Loading...
Share this #HOTGR blog post

Carol Morris - A handwoven success

Carol is the owner and founder of Barrydale Handweavers, a company she started after becoming fascinated with the art of handweaving while she was still living in Swaziland 30 years ago. With the help of master weaver, Tivane Mavuma, she built the retail shop in Barrydale as well as a fully functioning factory with altogether 22 employees. These handmade textiles are filled with emotion and sentimentality and it took some hard work for Carol to reach her level of success. What most people do not know about her, is that she also used to be a dancer…

“I was a professional dancer back in the day. When I was little, all I wanted to do was ballet, ballet, ballet. Then I got into a company, and I was there for a couple of years. Then I toured Europe doing cabaret. 

“I did the ballet company when I was 8 up until I was 17 or 18 years old. Then I did a bunch of musicals in South Africa, back in the day. They were these big musicals that would go on for a whole year in various cities. Then I did the cabaret in a company. At that time, I was 22. 

“I then decided to come back to South Africa, because I had met somebody. We had some kids. Then I got divorced and lived in Swaziland. Now I am here in Barrydale. 

Carol Morris, the owner of Barrydale Handweavers, in her factory in the Overberg town of Barrydale
The handwoven products from Carol Morris's Barrydale Handweavers

“I think the art side of things always attracted me... I'm an art groupie."

“I have three successful, fabulous children. My youngest child is crazy about horse riding, and she lives in Swaziland still. She rides representing Swaziland cross country. She’s really good. She’s also the world’s best housewife: she can bake, cook, even from a young age. She’s remarkable. 

“My middle daughter runs a really big company, which she started, called Green Home. It’s a biodegradable packaging company, the first one in South Africa. I also have a son, who travels a lot. He’s a captain of a yacht. My children are scattered, but they are each successful in what they’ve chosen to do.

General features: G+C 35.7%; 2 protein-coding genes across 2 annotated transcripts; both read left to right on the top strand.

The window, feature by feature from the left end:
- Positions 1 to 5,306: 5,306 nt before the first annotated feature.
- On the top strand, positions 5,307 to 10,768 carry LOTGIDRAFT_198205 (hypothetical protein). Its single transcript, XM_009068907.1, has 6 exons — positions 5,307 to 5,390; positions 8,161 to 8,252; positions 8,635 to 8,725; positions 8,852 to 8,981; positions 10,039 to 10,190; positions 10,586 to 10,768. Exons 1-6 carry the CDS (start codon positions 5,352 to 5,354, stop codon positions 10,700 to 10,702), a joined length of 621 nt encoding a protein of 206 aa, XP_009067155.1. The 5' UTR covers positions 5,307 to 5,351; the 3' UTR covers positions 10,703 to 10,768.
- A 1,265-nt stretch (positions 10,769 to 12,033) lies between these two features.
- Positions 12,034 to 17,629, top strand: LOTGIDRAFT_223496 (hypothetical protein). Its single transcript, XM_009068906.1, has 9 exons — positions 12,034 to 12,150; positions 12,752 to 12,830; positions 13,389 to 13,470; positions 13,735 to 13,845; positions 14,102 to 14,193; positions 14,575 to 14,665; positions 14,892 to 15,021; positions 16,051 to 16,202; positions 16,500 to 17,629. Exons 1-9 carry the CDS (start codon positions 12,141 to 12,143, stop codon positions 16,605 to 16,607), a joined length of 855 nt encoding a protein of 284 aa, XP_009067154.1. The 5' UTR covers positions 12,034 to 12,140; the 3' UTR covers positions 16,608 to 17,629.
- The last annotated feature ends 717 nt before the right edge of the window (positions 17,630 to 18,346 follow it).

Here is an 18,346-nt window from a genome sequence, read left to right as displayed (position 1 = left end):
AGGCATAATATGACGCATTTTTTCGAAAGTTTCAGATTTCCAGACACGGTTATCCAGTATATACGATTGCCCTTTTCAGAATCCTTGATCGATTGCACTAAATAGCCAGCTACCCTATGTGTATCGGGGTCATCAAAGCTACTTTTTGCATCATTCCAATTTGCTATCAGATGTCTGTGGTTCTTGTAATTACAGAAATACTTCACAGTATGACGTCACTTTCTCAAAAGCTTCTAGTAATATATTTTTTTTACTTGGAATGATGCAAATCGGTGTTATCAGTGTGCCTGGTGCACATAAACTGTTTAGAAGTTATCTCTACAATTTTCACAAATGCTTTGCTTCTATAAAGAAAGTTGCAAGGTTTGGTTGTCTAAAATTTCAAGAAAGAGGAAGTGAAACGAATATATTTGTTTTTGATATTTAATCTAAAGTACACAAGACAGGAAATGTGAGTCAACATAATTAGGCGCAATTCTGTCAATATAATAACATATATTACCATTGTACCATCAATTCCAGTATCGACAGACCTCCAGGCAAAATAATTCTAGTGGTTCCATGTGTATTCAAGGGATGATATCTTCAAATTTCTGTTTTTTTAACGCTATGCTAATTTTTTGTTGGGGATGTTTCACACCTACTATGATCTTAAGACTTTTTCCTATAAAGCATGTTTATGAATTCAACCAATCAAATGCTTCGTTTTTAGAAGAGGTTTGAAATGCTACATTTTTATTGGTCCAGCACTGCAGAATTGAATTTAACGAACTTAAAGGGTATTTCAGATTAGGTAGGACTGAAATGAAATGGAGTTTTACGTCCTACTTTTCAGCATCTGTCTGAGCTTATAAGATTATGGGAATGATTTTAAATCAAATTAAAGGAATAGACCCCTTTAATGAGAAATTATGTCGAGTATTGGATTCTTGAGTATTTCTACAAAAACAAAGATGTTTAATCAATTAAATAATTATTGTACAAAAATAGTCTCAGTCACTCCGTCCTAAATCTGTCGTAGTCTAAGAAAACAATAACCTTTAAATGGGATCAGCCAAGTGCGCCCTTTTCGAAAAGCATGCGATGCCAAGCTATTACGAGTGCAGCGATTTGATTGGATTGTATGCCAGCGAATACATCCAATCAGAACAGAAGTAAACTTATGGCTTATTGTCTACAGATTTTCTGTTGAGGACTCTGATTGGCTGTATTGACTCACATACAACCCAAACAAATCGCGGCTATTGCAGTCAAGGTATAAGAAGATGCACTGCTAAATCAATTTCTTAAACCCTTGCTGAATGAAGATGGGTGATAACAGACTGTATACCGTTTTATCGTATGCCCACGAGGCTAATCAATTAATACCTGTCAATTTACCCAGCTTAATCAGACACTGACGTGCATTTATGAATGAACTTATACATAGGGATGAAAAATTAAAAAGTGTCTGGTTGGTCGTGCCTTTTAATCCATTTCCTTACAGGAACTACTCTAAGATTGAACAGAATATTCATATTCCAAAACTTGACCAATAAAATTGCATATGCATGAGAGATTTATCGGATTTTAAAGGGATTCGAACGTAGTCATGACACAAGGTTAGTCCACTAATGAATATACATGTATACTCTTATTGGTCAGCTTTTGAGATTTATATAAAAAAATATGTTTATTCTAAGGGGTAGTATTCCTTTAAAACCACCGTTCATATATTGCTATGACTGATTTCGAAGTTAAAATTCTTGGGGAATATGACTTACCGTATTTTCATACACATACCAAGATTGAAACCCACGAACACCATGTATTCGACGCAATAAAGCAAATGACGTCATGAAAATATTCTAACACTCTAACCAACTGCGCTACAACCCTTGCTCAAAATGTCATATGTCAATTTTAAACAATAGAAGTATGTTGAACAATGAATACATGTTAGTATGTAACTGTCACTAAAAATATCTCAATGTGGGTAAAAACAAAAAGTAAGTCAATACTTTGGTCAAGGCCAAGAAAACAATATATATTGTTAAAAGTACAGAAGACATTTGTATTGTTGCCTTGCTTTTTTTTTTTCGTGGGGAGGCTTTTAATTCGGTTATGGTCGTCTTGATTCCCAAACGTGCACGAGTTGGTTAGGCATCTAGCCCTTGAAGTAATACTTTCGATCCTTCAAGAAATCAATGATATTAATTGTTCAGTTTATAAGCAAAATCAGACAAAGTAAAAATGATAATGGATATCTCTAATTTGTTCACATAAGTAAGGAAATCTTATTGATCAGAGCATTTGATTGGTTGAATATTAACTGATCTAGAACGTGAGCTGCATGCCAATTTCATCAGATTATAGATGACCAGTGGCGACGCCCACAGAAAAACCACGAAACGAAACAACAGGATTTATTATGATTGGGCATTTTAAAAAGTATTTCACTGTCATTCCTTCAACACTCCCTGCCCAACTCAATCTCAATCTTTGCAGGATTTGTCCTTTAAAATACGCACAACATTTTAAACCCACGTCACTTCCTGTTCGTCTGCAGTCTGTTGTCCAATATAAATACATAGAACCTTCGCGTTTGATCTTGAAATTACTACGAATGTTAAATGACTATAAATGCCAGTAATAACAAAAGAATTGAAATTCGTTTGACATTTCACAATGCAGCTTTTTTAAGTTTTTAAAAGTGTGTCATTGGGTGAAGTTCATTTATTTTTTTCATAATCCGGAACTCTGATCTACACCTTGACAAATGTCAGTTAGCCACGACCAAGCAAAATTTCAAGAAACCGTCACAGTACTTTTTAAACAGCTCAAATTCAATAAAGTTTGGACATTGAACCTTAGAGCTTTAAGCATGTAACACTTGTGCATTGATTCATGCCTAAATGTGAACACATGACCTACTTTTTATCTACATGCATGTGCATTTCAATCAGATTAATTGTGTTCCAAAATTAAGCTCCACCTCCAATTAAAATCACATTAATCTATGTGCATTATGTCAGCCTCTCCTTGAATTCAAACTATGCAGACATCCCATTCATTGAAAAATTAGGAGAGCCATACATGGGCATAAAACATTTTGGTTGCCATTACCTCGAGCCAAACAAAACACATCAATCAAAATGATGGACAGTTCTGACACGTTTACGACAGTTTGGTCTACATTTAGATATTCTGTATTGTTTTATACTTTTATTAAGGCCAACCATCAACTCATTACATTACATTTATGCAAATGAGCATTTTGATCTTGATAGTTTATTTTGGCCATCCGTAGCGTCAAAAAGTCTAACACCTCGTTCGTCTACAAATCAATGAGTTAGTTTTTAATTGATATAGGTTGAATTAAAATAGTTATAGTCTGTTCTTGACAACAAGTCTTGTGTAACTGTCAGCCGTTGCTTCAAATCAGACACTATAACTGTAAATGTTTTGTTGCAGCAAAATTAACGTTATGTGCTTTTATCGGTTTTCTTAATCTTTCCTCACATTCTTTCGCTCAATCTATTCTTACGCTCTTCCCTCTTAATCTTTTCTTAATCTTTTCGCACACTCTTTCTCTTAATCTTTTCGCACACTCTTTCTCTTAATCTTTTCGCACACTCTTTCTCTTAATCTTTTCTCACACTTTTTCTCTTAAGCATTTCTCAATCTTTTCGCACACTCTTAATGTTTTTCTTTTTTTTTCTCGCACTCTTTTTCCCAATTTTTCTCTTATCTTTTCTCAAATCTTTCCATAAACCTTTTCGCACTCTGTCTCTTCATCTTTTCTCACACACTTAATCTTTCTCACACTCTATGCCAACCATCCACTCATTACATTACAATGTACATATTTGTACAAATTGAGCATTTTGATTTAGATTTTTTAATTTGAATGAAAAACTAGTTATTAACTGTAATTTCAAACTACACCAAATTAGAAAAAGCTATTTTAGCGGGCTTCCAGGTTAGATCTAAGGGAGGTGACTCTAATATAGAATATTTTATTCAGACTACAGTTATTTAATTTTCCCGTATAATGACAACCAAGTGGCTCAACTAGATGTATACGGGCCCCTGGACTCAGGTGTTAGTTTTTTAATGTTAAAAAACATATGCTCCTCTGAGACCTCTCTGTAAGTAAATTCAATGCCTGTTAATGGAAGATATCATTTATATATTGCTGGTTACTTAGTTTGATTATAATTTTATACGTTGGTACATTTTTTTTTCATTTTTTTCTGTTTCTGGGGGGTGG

“I think the art side of things always attracted me. When I built the Barrydale Hand Weavers retail shop, it was an art gallery first. I ran that for about three years, and then the weaving thing started. It’s always been the art side of life that’s attracted me, and I think that’s what drew me to Barrydale, also, although I wasn’t really aware of it at the time. But what made me love it here and stay here, is the many artists in this village. I’m an art groupie.”

(Photos: Africa Media photography intern, Katherine Cline)

The handweaving spools from Barrydale Handweavers, owned by Carol Morris

Related Posts

Shane Herbst - The Young Businessman

Shane Herbst - The Young Businessman

Running a Village. “Everything you see in here we made with our own hands. From the walls that were built, to the floor, the plumbing and electricity, we did everything ourselves.”
Karen Phipson - The Iron Woman

Karen Phipson - The Iron Woman

Dealing with dialysis. “Some days I’ve got good days, some days I haven’t. It all depends on how you feel after dialysis, but you get used to it. I get there at 4.30, I’m on the machine at 5.00, then I get off at 9.00, have a bath and come to work. It’s like going to the gym for two hours."
Lohan Potgieter - The Rugby Player

Lohan Potgieter - The Rugby Player

No back injury could keep him from the game. Lohan smiled and waggled his ‘man bun’ throughout the interview. His comic personality was apparent as he joked around with friends sitting near him as we chatted. He attributes his positive attitude to his granny, “that’s why I always smile, because my granny always smiled. My granny was my role model,” Lohan said as his eyes lit up and his famous smile presented itself.